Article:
The port and city are providing the PSU team with a budget of up to $5,000 (the port is kicking in $3,500, the city, $1,500) for materials, supplies, meeting space, travel and other costs associated with the project, dubbed “Washougal Waterfront: A Community Connected.”

The port and the city will provide the PSU team with relevant information, including past public input efforts, strategic plans, market analyses, maps and neighborhood data.

The PSU team, operating under the name Convergence Community Planning, will tackle an array of responsibilities. Those include:

n Researching and producing an “existing conditions” report that will include a summary of Washougal’s current physical, social, cultural and economic conditions, as well as planning efforts by both the city and the port. The idea is to identify the challenges and opportunities of the waterfront site and the community.

n Producing a case study and best practices report pinpointing successful recreational trail and waterfront redevelopment projects in small towns.

n Designing and carrying out a “stakeholder engagement process,” including reviewing and analyzing feedback from past public-input processes, planning and leading engagement events and activities — and integrating all of the community feedback into the final product.

n Producing a community vision plan, which integrates existing conditions, case studies and public input.

The project’s work plan establishes numerous potential stakeholders. They include: Killian Pacific, the commercial real estate and investment company that is partnering with the port to redevelop the waterfront parcel; Washougal-based Lone Wolf Development Corp., which has publicly voiced skepticism that the waterfront plan would align with Washougal’s downtown projects, including ones built by Lone Wolf; the U.S. National Park Service; Parkersville National Historic Site Advisory Committee; Friends of the Columbia Gorge; the Columbia River Economic Development Council; city of Camas; the Camas-Washougal Economic Development Association; and local businesses and neighborhood associations.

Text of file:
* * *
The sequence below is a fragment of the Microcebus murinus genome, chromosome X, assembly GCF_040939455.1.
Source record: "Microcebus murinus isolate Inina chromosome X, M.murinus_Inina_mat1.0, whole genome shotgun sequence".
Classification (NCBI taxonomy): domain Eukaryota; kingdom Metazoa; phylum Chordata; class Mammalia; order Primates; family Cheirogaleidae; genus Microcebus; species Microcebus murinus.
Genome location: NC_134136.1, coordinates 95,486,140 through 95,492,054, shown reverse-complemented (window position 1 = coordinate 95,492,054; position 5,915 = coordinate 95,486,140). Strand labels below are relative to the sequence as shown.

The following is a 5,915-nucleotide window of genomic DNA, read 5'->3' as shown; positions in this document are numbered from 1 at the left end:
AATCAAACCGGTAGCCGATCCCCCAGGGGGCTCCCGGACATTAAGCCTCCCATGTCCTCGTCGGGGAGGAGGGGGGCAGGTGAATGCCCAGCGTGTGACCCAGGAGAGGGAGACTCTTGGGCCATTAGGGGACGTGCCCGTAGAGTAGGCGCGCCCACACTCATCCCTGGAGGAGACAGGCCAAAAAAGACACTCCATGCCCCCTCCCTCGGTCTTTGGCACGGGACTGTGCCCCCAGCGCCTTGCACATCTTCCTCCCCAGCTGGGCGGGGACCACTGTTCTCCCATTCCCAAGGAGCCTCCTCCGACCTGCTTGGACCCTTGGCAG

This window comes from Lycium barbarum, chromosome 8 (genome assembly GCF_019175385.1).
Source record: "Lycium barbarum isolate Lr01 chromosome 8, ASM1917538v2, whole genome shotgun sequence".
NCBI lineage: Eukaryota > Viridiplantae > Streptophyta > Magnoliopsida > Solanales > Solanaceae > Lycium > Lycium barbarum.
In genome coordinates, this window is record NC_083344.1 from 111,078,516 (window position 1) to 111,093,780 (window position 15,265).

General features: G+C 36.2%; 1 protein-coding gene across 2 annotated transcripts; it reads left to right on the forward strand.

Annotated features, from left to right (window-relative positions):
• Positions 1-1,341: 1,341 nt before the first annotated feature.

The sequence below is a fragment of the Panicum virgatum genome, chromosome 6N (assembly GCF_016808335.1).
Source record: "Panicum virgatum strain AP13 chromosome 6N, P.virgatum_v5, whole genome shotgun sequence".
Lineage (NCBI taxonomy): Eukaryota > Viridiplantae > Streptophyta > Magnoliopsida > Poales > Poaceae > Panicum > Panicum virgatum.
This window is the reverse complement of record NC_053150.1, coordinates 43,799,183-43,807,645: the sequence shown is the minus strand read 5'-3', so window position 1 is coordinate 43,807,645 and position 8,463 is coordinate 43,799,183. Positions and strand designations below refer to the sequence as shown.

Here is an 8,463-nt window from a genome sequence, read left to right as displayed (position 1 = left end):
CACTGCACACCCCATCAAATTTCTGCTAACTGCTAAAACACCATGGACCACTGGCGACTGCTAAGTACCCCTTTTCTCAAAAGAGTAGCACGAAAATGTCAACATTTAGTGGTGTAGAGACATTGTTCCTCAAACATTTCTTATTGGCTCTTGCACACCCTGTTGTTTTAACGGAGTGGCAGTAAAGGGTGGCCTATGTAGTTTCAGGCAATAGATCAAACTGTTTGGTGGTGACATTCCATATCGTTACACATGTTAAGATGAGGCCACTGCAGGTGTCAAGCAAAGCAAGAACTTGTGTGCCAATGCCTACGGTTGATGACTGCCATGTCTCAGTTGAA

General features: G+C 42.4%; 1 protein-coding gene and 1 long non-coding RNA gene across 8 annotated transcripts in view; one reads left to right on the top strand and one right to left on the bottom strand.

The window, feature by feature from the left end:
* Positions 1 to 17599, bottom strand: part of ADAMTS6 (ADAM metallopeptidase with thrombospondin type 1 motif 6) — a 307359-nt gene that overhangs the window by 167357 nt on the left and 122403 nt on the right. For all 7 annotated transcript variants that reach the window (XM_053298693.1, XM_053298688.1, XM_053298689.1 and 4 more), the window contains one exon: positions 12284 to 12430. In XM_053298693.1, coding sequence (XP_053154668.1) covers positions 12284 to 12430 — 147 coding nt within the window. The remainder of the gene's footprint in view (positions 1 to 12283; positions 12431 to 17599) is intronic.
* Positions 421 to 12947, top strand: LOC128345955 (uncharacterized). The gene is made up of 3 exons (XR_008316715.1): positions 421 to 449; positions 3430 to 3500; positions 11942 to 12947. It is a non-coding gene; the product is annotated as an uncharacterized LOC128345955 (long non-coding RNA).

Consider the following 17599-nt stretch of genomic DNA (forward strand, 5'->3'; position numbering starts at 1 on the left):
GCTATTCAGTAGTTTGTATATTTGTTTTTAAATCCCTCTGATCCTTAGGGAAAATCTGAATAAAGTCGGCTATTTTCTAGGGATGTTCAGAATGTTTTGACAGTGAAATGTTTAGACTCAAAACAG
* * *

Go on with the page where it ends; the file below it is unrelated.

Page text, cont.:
Tapping PSU to engage the community so comprehensively — and in ways the port and city haven’t necessarily contemplated — will help draw people into the planning process who might not otherwise feel their input counts, according to Mitch Kneipp, Washougal’s community development director.

It’s also about putting “a fresh set of eyes” on the waterfront project and how it relates to Washougal’s downtown development activity, Kneipp said. There “could be something that none of us have seen before,” he added. “Only time will really tell.”

A thoughtful approach

The work of the PSU students to link the waterfront project’s future to that of downtown Washougal’s is part of a larger effort by east Clark County government and business leaders to encourage thoughtful economic development.